Colombia: a town still wary, 10 years after attack by Marxist rebels

Church destroyed by rebel combatants in Colombia, 2002.

Ten years ago the FARC (Revolutionary Armed Forces of Colombia) murdered 78 members of the parish of Bojayá, including 48 children, who had taken refuge in the church of St. Paul the Apostle in Bojayá, about 380 km to the northwest of Bogotà. On that day, 119 persons in total died.

The people of Bojayá remember that on May 2, 2002, FARC and a group of rival paramilitary forces clashed in the streets of the town. Approximately 400 civilians went to seek protection in a local Catholic church. The parish priest, Father Anton Ramos, tried to keep the situation under control by asking everyone to pray and hold hands. Outside the church's doors the sounds of gunfire and fighting raged.

The FARC wanted to eliminate the paramilitary forces, and began to throw grenades, according to the testimony of Father Ramos. Two grenades were thrown over a house and behind the school, the third against the church. It was thus that the lives of 78 people, mostly children, were lost. After the explosion Father Ramos improvised a white flag and led the group outside the church, shouting that they were civilians and that everyone's life had to be respected.

But the FARC wanted to seize power in that area of Colombia, and showed no regard for life or property. On the same day, the house of the Missionary Sisters of St. Augustine was hit. Many wound were taking refuge there, among the 130 civilians who were hiding after a fourth grenade was thrown by the FARC.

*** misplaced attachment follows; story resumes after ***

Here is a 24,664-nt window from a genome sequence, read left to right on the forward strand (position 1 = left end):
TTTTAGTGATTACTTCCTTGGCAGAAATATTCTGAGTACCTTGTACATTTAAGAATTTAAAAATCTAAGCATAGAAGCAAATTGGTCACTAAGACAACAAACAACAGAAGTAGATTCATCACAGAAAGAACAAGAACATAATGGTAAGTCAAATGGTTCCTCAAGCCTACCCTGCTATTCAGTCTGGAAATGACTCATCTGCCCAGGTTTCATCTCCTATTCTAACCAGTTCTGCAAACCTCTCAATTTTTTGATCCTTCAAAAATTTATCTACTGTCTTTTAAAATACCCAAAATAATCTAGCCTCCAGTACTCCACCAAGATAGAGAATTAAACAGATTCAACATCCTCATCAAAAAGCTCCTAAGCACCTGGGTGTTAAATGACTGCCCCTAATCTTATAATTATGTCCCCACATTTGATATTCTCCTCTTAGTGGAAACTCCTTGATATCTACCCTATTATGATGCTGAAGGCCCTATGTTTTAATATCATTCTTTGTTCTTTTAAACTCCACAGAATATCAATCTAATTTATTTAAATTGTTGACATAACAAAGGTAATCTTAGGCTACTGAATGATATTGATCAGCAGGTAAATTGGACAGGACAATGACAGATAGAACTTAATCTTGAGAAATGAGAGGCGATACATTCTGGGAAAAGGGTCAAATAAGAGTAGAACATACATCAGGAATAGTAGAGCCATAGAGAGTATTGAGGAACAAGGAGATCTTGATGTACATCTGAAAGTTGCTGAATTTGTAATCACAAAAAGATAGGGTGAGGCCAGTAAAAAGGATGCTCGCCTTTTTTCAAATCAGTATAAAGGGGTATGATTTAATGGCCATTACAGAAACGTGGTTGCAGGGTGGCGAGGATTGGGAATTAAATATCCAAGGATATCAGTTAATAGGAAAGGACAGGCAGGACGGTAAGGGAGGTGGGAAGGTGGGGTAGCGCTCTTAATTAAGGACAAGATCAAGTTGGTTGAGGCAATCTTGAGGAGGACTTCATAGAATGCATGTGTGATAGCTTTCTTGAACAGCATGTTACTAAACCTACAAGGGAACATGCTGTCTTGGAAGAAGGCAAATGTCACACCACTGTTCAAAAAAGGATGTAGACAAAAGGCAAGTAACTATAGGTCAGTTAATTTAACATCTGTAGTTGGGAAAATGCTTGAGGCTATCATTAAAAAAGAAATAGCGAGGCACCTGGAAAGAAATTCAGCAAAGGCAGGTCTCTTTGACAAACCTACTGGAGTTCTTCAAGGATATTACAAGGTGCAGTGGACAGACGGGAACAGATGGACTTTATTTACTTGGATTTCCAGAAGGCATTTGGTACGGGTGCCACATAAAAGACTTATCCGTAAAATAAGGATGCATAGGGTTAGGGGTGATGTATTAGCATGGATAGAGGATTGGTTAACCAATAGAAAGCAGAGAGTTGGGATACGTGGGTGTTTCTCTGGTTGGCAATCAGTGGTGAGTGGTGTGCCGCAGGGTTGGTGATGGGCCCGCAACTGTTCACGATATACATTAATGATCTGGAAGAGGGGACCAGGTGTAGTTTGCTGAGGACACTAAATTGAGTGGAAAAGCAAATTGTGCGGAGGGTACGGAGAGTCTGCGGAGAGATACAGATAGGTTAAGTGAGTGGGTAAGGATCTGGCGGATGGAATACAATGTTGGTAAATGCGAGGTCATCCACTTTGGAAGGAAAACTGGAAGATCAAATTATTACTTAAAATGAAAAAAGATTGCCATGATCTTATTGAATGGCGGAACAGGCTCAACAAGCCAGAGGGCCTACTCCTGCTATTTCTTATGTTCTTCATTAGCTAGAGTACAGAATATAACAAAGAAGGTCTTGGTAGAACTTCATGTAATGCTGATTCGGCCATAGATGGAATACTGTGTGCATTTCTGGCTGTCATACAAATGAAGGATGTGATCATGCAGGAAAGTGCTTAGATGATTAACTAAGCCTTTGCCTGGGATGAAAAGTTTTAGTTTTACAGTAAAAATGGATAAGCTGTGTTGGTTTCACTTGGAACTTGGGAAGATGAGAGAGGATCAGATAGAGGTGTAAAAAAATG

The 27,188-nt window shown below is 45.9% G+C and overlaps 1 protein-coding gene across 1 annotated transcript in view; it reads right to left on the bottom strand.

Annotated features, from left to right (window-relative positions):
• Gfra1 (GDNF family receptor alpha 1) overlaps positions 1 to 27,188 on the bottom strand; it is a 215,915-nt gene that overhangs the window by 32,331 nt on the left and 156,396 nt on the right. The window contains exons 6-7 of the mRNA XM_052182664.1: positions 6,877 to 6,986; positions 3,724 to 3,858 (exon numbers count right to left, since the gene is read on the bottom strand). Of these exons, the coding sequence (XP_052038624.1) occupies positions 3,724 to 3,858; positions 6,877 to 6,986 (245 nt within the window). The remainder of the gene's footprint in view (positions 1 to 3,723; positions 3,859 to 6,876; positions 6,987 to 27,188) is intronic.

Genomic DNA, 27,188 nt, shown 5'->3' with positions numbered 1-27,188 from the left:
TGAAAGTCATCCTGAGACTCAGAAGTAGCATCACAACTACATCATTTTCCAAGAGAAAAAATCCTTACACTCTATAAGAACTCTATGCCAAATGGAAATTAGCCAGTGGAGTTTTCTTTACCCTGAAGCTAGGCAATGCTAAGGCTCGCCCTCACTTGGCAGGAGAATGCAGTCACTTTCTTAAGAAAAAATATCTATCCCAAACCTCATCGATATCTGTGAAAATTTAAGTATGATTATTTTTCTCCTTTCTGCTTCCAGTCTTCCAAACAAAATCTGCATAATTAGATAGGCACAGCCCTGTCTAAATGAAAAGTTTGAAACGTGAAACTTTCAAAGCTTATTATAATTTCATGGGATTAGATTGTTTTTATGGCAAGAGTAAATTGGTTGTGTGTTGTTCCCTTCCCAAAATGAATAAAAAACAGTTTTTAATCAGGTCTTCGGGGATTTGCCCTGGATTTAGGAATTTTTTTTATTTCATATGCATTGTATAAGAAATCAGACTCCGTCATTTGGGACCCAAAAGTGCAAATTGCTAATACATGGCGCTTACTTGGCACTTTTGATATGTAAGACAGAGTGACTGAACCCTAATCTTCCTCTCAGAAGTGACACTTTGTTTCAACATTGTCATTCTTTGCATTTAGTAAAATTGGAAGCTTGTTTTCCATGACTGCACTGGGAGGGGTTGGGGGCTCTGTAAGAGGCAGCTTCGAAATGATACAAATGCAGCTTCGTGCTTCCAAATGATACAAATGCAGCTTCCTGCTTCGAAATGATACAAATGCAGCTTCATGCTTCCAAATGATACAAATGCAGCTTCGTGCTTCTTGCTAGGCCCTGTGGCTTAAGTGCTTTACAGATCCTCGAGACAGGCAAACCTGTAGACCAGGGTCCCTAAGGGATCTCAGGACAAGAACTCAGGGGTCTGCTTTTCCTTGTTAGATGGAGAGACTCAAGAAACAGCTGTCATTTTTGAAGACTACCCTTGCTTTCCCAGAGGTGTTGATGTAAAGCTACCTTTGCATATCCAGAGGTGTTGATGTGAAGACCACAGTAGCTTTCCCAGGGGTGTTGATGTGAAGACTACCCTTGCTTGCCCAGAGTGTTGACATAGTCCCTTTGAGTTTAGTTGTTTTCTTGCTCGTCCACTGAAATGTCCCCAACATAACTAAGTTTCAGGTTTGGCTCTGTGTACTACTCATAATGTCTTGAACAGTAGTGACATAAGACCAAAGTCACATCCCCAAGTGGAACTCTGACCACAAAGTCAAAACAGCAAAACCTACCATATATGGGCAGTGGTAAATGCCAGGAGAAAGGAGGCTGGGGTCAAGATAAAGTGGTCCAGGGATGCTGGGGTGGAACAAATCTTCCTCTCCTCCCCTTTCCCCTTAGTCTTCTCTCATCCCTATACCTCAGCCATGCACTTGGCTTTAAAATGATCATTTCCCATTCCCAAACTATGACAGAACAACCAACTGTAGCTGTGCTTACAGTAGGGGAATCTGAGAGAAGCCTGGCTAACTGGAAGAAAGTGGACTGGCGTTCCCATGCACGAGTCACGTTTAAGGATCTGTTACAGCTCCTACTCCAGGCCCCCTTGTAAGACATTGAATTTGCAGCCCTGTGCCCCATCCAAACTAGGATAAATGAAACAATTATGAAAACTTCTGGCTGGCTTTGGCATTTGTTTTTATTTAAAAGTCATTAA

Speaking to a local radio station during an interview about the events of 10 years ago, Fr. Ramos recalled "That day, 119 people were murdered in the village. Today, despite the presence of the police, there are still gangs in our small town and therefore the risk of conflict endures."

Comments

Attorney General Eric Holder has feisty encounter with Republican congressman

Attorney General Holder claims he has 'vast amounts' of discretion in enforcing federal law. He was dismissive of Republicans' questioning on Capitol Hill.

Titanic survivors recall previously unknown gruesome details

Two sisters recount seeing 'Titanic' officers chopping off the hands of survivors grasping at lifeboats.

Questioned: Authenticity of Francisco family friendship with William Faulkner

In a New York Times article, Dr Edgar Francisco - a Mississippi native - claims his father was a close friend of Nobel author William Faulkner and that family records served as inspiration for novels such as 'Absalom! Absalom!' A new study casts doubt.

This page took 0.1133seconds to load